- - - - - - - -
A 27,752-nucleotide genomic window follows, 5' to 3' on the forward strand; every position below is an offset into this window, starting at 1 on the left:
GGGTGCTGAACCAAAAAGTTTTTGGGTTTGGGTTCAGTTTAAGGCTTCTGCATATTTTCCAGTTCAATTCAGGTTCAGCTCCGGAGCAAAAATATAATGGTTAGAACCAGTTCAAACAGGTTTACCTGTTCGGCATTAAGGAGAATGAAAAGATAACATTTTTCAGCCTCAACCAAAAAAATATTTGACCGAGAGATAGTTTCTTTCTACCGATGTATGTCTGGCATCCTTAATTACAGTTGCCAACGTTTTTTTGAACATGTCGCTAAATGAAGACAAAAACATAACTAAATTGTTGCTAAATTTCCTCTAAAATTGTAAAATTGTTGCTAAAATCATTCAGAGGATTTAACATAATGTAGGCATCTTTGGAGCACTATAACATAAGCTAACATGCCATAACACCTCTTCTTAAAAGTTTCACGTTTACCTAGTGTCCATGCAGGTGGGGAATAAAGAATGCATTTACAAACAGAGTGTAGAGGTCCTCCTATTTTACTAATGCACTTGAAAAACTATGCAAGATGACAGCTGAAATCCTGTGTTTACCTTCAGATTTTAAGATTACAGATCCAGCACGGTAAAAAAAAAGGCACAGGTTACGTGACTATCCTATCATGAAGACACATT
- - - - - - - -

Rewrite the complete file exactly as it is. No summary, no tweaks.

A 27,752-nucleotide genomic window follows, 5' to 3' on the forward strand; every position below is an offset into this window, starting at 1 on the left:
GGGTGCTGAACCAAAAAGTTTTTGGGTTTGGGTTCAGTTTAAGGCTTCTGCATATTTTCCAGTTCAATTCAGGTTCAGCTCCGGAGCAAAAATATAATGGTTAGAACCAGTTCAAACAGGTTTACCTGTTCGGCATTAAGGAGAATGAAAAGATAACATTTTTCAGCCTCAACCAAAAAAATATTTGACCGAGAGATAGTTTCTTTCTACCGATGTATGTCTGGCATCCTTAATTACAGTTGCCAACGTTTTTTTGAACATGTCGCTAAATGAAGACAAAAACATAACTAAATTGTTGCTAAATTTCCTCTAAAATTGTAAAATTGTTGCTAAAATCATTCAGAGGATTTAACATAATGTAGGCATCTTTGGAGCACTATAACATAAGCTAACATGCCATAACACCTCTTCTTAAAAGTTTCACGTTTACCTAGTGTCCATGCAGGTGGGGAATAAAGAATGCATTTACAAACAGAGTGTAGAGGTCCTCCTATTTTACTAATGCACTTGAAAAACTATGCAAGATGACAGCTGAAATCCTGTGTTTACCTTCAGATTTTAAGATTACAGATCCAGCACGGTAAAAAAAAAGGCACAGGTTACGTGACTATCCTATCATGAAGACACATT